49. 49. Shimizu S, Ohkuma S (1993) Inorganic pyrophosphatase of clofibrate-induced rat liver peroxisomes. J Biochem 113: 462–466.
  50. 50. Loughran G, Chou MY, Ivanov IP, Jungreis I, Kellis M, et al. (2014) Evidence of stop codon readthrough in four mammalian genes. Nucleic Acids Res 42: 8928–8938.
  51. 51. Firth AE, Wills NM, Gesteland RF, Atkins JF (2011) Stimulation of stop codon readthrough: frequent presence of an extended 3′ RNA structural element. Nucleic Acids Res 39: 6679–6691.
  52. 52. Howard MT, Shirts BH, Petros LM, Flanigan KM, Gesteland RF, et al. (2000) Sequence specificity of aminoglycoside-induced stop condon readthrough: potential implications for treatment of Duchenne muscular dystrophy. Ann Neurol 48: 164–169.
  53. 53. Loenarz C, Sekirnik R, Thalhammer A, Ge W, Spivakovsky E, et al. (2014) Hydroxylation of the eukaryotic ribosomal decoding center affects translational accuracy. Proc Natl Acad Sci U S A 111: 4019–4024.
  54. 54. Singleton RS, Liu-Yi P, Formenti F, Ge W, Sekirnik R, et al. (2014) OGFOD1 catalyzes prolyl hydroxylation of RPS23 and is involved in translation control and stress granule formation. Proc Natl Acad Sci U S A 111: 4031–4036.
  55. 55. Nordgren M, Wang B, Apanasets O, Fransen M (2013) Peroxisome degradation in mammals: mechanisms of action, recent advances, and perspectives. Front Physiol 4: 145.
  56. 56. Schulz B, Banuett F, Dahl M, Schlesinger R, Schäfer W, et al. (1990) The b alleles of U. maydis, whose combinations program pathogenic development, code for polypeptides containing a homeodomain-related motif. Cell 60: 295–306.
  57. 57. Tsukuda T, Carleton S, Fotheringham S, Holloman WK (1988) Isolation and characterization of an autonomously replicating sequence from Ustilago maydis. Mol Cell Biol 8: 3703–3709.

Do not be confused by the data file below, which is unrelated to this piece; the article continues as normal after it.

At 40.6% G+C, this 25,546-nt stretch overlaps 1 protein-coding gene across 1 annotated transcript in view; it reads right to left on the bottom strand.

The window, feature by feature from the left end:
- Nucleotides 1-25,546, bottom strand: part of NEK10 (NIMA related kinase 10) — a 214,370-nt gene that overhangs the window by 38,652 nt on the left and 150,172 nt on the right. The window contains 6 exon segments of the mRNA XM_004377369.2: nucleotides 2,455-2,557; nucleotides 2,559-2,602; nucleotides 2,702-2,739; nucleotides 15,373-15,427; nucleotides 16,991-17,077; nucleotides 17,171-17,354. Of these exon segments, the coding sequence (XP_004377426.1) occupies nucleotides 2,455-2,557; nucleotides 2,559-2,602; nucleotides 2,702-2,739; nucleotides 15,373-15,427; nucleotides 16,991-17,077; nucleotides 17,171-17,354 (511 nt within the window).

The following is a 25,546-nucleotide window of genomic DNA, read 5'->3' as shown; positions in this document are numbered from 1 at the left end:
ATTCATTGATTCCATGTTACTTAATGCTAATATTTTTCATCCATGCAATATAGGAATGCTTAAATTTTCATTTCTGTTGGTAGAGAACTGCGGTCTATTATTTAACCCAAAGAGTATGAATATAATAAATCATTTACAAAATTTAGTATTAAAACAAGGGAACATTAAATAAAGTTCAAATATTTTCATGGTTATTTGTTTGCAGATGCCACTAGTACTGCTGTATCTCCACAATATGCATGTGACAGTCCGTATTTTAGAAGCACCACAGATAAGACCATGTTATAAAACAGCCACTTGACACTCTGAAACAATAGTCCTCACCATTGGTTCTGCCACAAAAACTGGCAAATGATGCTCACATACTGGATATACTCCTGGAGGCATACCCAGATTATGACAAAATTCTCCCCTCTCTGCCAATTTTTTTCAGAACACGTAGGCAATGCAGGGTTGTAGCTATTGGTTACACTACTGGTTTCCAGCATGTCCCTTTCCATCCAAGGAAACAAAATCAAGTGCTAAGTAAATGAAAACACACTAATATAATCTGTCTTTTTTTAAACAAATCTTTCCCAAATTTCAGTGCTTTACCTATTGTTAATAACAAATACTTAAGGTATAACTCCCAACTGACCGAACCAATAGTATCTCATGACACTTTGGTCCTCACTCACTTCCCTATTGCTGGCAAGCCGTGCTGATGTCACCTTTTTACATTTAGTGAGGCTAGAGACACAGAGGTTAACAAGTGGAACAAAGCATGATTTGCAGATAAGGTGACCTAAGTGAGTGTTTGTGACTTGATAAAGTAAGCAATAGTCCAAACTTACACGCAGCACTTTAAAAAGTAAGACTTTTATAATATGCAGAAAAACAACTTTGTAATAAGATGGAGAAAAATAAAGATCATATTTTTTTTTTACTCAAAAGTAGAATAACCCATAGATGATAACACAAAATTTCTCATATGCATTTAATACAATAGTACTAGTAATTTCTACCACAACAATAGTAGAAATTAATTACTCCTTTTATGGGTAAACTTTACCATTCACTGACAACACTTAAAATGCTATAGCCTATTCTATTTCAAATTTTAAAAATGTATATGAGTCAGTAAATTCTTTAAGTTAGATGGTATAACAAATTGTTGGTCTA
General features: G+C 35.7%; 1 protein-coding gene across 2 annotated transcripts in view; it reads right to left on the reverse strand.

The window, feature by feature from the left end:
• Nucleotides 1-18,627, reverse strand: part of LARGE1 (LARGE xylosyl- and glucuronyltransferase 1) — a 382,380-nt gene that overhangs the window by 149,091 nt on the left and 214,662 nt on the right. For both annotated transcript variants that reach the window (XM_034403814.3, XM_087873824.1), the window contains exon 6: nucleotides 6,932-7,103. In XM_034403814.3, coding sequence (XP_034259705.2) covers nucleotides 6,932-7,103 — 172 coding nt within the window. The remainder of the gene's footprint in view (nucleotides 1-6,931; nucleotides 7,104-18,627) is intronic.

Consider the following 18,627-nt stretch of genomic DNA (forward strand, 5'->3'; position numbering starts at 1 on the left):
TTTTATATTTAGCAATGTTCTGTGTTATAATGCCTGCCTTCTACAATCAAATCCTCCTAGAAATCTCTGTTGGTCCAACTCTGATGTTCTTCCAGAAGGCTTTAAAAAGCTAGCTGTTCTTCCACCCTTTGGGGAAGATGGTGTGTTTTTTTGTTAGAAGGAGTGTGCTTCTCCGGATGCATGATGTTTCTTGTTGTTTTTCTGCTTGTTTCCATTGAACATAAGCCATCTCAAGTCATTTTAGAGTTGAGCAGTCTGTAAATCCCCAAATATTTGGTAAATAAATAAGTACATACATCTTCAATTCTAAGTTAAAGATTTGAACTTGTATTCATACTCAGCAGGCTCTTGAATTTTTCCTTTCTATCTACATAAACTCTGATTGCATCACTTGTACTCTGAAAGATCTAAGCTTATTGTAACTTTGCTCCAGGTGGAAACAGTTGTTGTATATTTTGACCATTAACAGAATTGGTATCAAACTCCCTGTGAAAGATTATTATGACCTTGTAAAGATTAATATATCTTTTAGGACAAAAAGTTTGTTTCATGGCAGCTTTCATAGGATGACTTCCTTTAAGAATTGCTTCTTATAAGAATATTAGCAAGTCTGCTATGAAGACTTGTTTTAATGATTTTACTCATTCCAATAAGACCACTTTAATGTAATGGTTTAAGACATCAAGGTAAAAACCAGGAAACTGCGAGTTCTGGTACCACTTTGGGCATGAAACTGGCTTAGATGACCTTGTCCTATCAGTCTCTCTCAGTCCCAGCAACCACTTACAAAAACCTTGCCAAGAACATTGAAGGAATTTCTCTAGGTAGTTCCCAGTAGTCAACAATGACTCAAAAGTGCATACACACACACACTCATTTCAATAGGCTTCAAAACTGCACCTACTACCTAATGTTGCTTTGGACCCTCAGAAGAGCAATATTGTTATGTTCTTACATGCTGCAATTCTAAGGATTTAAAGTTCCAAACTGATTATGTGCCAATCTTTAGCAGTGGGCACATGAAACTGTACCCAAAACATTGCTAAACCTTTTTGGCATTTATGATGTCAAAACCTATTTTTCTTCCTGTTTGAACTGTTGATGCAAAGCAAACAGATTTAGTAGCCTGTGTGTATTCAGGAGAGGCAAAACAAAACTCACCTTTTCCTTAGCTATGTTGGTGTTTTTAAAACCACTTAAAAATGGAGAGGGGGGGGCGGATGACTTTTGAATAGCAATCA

58. 58. Hanahan D, Jessee J, Bloom FR (1991) Plasmid transformation of Escherichia coli and other bacteria. Methods Enzymol 204: 63–113.
  59. 59. Sambrook J, Fritsch EF, Maniatis T (1989) Molecular Cloning: A Laboratory Manual. Cold Spring Harbor: Cold Spring Harbor Laboratory Press.
  60. 60. Böhmer C, Böhmer M, Bölker M, Sandrock B (2008) Cdc42 and the Ste20-like kinase Don3 act independently in triggering cytokinesis in Ustilago maydis. J Cell Sci 121: 143–148.
  61. 61. Hoffman CS, Winston F (1987) A ten-minute DNA preparation from yeast efficiently releases autonomous plasmids for transformaion of Escherichia coli. Gene 57: 267–272.
  62. 62. Abràmoff MD, Hospitals I, Magalhães PJ, Abràmoff M (2004) Image processing with ImageJ. Biophotonics Int 11: 36–42.
  63. 63. Jacobs GH, Chen A, Stevens SG, Stockwell PA, Black MA, et al. (2009) Transterm: a database to aid the analysis of regulatory sequences in mRNAs. Nucleic Acids Res 37: D72–D76.
  64. 64. Wernersson R (2006) Virtual Ribosome—a comprehensive DNA translation tool with support for integration of sequence feature annotation. Nucleic Acids Res 34: W385–W388.
  65. 65. Altschul SF, Gish W, Miller W, Myers EW, Lipman DJ (1990) Basic local alignment search tool. J Mol Biol 215: 403–410.
  66. 66. Neuberger G, Maurer-Stroh S, Eisenhaber B, Hartig A (2003) Eisenhaber F (2003) Prediction of peroxisomal targeting signal 1 containing proteins from amino acid sequence. J Mol Biol 328: 581–592.